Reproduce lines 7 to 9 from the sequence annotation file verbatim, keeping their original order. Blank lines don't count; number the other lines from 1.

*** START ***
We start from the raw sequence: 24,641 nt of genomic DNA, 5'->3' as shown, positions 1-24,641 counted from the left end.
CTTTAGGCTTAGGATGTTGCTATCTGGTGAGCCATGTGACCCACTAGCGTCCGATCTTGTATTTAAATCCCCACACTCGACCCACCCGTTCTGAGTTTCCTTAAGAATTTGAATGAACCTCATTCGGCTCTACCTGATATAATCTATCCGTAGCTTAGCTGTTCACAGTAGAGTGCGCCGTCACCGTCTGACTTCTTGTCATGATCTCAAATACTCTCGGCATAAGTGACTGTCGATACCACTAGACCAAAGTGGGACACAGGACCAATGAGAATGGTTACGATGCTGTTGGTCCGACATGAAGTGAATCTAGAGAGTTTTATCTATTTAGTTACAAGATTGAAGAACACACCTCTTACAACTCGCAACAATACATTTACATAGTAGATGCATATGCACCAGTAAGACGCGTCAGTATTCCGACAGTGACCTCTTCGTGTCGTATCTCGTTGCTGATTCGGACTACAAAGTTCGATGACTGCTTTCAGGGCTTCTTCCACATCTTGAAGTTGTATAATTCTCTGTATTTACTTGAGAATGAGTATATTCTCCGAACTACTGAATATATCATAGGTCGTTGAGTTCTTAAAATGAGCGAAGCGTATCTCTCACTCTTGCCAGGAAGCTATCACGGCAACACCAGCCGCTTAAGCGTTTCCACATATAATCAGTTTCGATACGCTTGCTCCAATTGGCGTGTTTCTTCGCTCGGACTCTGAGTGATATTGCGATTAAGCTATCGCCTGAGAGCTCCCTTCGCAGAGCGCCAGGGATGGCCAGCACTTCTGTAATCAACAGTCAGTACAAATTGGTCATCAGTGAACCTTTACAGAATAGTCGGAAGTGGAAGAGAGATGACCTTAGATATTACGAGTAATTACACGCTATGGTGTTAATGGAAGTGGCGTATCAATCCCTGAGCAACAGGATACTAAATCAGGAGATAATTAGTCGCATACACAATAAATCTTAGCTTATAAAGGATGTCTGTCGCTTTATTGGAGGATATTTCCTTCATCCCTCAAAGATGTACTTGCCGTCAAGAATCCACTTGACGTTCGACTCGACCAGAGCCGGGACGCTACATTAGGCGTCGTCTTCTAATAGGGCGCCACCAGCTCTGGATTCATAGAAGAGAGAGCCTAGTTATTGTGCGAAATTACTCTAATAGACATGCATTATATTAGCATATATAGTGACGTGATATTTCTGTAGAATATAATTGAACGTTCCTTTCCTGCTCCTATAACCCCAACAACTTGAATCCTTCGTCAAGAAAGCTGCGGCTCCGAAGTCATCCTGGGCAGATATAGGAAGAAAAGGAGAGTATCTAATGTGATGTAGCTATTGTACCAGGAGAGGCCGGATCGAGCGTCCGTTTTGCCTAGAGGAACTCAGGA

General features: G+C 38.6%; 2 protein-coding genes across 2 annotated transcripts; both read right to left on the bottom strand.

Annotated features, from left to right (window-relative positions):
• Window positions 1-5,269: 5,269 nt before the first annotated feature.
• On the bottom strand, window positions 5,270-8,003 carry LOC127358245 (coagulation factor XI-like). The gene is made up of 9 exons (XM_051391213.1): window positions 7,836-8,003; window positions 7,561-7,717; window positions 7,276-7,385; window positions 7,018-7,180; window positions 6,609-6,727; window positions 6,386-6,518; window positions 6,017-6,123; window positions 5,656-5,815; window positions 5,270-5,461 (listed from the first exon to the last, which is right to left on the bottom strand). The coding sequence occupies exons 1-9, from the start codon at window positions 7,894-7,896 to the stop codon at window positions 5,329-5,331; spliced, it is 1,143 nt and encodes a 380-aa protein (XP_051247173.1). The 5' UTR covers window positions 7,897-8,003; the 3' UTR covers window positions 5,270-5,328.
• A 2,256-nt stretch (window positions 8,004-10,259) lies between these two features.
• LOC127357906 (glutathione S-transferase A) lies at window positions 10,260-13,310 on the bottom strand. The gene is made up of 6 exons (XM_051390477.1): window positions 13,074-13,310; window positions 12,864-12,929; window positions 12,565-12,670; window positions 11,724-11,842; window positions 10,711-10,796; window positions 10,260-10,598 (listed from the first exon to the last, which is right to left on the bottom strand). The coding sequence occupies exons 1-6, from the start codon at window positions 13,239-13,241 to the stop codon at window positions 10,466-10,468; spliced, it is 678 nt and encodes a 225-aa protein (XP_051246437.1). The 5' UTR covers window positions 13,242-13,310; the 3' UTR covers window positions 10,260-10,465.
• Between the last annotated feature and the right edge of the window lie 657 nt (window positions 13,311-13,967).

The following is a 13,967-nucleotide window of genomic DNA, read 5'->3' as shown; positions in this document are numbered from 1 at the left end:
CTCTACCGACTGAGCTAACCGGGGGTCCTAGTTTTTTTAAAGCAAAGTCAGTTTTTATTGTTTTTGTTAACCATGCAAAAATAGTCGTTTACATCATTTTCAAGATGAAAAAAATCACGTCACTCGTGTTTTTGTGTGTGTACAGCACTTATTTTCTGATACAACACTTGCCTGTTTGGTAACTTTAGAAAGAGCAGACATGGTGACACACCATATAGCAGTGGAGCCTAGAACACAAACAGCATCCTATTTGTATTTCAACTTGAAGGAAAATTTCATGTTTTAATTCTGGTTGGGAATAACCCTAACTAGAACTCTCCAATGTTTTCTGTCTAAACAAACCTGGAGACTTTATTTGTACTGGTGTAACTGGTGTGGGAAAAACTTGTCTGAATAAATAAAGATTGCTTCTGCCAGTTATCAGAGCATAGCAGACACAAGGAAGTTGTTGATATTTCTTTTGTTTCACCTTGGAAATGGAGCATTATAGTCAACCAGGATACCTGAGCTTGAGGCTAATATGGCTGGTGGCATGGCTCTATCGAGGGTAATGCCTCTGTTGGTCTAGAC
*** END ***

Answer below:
• A 2,256-nt stretch (window positions 8,004-10,259) lies between these two features.
• LOC127357906 (glutathione S-transferase A) lies at window positions 10,260-13,310 on the bottom strand. The gene is made up of 6 exons (XM_051390477.1): window positions 13,074-13,310; window positions 12,864-12,929; window positions 12,565-12,670; window positions 11,724-11,842; window positions 10,711-10,796; window positions 10,260-10,598 (listed from the first exon to the last, which is right to left on the bottom strand). The coding sequence occupies exons 1-6, from the start codon at window positions 13,239-13,241 to the stop codon at window positions 10,466-10,468; spliced, it is 678 nt and encodes a 225-aa protein (XP_051246437.1). The 5' UTR covers window positions 13,242-13,310; the 3' UTR covers window positions 10,260-10,465.
• Between the last annotated feature and the right edge of the window lie 657 nt (window positions 13,311-13,967).